SOUTHAMPTON COUNTY, Va. (WAVY) — It was the beginning of the end of slavery in the United States, a bloody insurrection led by an African American in Southampton County, Virginia, 30 years before the Civil War.
It began with visions of battle interpreted as a message from God, in a land where two out of five people were owned by someone else. Nat Turner and his fellow slaves had had enough.
“Everyone’s at a boiling point,” said local historian John Quarstein. “And that boiling point begins here.”
Nat Turner, a self-proclaimed preacher, and his followers made their mark in American history on the night of August 21, 1831. That’s when Turner and his followers went on a killing spree against white slave owners.
“Nat Turner killed children. Nat Turner killed women. Nat Turner was indiscriminate in a brutal way of trying to spread fear throughout the county.”
But in Turner’s mind, it was a fight for freedom, which is why historians in Southampton County are trying to preserve what’s left of that August night.
The Rebecca Vaughan house now stands just outside Courtland. Vaughn was one of the last slave owners killed by Turner’s men.
Quarstein took us through the partially restored house, and described Vaughn’s last moments, as Turner’s men arrived at the homestead and took a little too long to say one final prayer.
“And so they rushed upstairs, and Will Francis was known as ‘the executioner’ cleft her in two with an ax.”
It was the end of a 20-mile ride, in which 58 whites were murdered. Twice as many African Americans were later executed without trial.
Turner himself would be hanged for starting the insurrection.
Bruce Turner, Nat Turner’s great great great grandson, views what happened in this these hills as a battle for basic human rights.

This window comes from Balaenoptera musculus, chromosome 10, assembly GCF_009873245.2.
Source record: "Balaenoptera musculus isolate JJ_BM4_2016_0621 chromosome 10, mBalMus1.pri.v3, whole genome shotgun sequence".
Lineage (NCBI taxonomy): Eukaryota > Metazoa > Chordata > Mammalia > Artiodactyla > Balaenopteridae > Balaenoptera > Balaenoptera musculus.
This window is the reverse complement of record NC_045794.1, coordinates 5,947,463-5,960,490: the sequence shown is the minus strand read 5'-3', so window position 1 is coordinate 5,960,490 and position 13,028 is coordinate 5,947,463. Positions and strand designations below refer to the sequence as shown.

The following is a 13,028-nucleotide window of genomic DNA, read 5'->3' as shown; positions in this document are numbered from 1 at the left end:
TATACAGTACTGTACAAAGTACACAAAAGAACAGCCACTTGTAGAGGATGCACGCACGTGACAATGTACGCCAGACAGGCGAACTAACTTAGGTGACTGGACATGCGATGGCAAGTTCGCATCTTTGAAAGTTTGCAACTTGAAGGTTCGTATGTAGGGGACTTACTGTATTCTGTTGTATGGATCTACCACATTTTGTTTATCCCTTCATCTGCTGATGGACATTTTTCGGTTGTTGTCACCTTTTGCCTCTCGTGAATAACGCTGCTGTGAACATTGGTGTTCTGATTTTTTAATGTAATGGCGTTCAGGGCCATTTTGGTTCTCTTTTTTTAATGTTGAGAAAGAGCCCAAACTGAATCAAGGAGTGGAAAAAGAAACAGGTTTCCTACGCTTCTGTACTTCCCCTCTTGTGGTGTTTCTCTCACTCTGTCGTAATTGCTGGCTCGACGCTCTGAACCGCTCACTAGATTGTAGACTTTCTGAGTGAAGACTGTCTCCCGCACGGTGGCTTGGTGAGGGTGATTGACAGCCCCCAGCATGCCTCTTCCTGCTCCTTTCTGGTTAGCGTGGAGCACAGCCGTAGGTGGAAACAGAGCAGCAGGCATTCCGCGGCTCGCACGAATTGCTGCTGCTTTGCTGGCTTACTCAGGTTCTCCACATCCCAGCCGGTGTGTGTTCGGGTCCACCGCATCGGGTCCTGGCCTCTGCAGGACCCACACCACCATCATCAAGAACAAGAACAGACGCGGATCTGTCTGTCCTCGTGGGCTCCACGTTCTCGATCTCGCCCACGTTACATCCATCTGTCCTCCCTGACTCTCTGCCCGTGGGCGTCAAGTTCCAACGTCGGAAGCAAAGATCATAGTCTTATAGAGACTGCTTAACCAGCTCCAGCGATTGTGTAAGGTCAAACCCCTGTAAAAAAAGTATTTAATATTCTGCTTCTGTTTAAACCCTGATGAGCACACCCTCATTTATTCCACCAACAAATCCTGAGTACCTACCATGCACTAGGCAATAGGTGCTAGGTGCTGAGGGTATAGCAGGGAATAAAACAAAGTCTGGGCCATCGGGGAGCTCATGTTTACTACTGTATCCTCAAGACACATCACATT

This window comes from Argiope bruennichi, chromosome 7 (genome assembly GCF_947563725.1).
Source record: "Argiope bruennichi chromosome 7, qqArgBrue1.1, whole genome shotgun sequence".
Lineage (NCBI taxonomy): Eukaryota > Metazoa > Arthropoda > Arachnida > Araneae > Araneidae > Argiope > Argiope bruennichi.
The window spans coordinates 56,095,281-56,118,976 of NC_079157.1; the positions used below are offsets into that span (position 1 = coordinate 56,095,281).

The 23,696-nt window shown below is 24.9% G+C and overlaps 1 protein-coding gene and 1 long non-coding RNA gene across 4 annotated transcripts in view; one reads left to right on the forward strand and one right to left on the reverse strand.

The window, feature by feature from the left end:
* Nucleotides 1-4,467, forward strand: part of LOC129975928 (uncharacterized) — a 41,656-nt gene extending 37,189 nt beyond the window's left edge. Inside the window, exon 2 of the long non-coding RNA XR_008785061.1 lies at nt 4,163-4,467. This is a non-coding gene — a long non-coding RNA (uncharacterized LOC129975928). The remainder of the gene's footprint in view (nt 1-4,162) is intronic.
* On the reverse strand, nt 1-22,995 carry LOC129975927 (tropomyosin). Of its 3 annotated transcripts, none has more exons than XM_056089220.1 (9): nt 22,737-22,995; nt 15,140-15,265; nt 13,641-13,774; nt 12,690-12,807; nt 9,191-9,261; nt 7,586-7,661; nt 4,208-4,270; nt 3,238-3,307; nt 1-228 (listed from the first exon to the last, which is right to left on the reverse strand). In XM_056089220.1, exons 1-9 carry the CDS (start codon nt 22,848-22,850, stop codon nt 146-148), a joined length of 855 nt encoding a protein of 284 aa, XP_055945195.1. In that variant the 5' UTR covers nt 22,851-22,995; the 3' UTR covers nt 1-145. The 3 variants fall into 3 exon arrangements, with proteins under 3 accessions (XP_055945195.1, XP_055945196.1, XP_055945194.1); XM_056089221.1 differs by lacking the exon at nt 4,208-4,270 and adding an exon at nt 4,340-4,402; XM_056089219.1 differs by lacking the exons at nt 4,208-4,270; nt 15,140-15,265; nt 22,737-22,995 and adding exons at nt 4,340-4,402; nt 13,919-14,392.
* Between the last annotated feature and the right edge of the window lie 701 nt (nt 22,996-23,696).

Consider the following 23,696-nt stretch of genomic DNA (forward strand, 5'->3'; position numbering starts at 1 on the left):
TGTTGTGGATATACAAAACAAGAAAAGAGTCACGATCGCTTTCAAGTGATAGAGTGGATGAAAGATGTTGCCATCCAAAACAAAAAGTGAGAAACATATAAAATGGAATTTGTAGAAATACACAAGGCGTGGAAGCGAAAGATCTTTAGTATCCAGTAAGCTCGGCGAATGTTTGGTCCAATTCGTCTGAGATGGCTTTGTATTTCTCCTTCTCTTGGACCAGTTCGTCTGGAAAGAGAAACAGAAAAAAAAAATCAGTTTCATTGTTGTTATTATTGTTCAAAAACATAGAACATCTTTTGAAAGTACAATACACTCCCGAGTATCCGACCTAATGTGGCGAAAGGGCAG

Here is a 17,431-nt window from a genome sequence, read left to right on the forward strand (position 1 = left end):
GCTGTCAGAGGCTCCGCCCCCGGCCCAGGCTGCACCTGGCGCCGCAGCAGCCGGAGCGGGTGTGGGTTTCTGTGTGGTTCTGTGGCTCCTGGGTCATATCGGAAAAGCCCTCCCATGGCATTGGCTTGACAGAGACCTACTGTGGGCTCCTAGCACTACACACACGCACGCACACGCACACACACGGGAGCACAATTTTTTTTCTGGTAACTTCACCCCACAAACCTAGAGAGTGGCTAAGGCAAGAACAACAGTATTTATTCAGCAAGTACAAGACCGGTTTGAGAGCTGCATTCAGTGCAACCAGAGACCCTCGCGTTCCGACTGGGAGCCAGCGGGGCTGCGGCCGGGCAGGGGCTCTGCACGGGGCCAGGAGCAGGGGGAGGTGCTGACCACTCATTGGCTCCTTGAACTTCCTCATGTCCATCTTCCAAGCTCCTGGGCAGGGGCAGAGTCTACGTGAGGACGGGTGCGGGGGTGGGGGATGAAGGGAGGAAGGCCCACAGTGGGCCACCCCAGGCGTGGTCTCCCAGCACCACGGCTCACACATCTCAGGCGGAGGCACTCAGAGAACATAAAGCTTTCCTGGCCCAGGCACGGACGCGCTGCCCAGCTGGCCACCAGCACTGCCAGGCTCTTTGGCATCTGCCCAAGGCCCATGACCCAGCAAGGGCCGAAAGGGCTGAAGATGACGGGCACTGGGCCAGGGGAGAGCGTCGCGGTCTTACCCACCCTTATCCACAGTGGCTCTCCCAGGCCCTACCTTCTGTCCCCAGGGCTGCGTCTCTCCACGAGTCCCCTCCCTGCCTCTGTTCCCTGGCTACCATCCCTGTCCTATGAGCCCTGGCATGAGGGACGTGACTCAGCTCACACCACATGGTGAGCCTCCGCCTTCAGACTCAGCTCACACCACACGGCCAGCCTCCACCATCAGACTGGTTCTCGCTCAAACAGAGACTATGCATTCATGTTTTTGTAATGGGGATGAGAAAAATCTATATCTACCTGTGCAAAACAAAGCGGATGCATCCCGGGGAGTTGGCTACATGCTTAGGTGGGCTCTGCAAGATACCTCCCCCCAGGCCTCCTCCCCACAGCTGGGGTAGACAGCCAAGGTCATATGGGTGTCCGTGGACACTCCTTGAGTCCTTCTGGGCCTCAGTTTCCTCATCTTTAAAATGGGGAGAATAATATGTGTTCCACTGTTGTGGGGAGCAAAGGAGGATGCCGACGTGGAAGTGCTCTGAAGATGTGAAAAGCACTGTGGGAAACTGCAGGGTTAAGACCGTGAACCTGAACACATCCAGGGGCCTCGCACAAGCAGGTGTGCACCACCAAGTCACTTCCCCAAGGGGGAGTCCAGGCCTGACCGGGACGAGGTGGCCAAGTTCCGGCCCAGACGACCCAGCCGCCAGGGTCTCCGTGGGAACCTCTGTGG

“Nat Turner saw it as something wrong. He decided to do something about it. It was horrific. It created a lot of pain for both sides, and he paid the price for it.”
So did the Francis family, who lost 17 members that night in 1831. But Jeff Francis is rebuilding the house where another slave, named Red, saved his great great great grandmother, and his family tree. He walked us up newly-built steps to a freshly walled room and a tiny corner hiding place that saved his family tree.
“Red came and grabbed Levenia up and put her in this cubbyhole, put a bunch of quilts, blankets and all in front of her. And the insurrectionists came up through the house, and they never found her. So that’s what saved our entire family.
Jeff’s brother Rick is the Southampton County Circuit Court Clerk. He showed us the actual sword used by Turner during the rebellion, and hopes it will be displayed at the Rebecca Vaughn house when it’s finished. Francis says Turner lit the fuse of revolution with a cosmic vision, but in the end, Francis says it was a basic human need that motivated the uprising.
“They were driven by the desire to be free. Religion was not part of their decision, other than Nat Turner being able to envelop them through this preaching and through his charisma.”
Months after the insurrection, lawmakers debated ending slavery in Virginia, but to no avail. The Civil War would come later.
The Southampton County Historical Society is renovating the Rebecca Vaughan house and wants to develop an app that would let users retrace Nat Turner’s steps to preserve this chapter in the fight to free African Americans.
“He was determined that not only he would get freedom, but that all slaves should get it.”
Bruce Turner says that fight led to his great great great grandfather paying the ultimate price. He only achieved freedom by dying.
“Because when he died, he was owned by no one. So in essence Nat did die a free man.”
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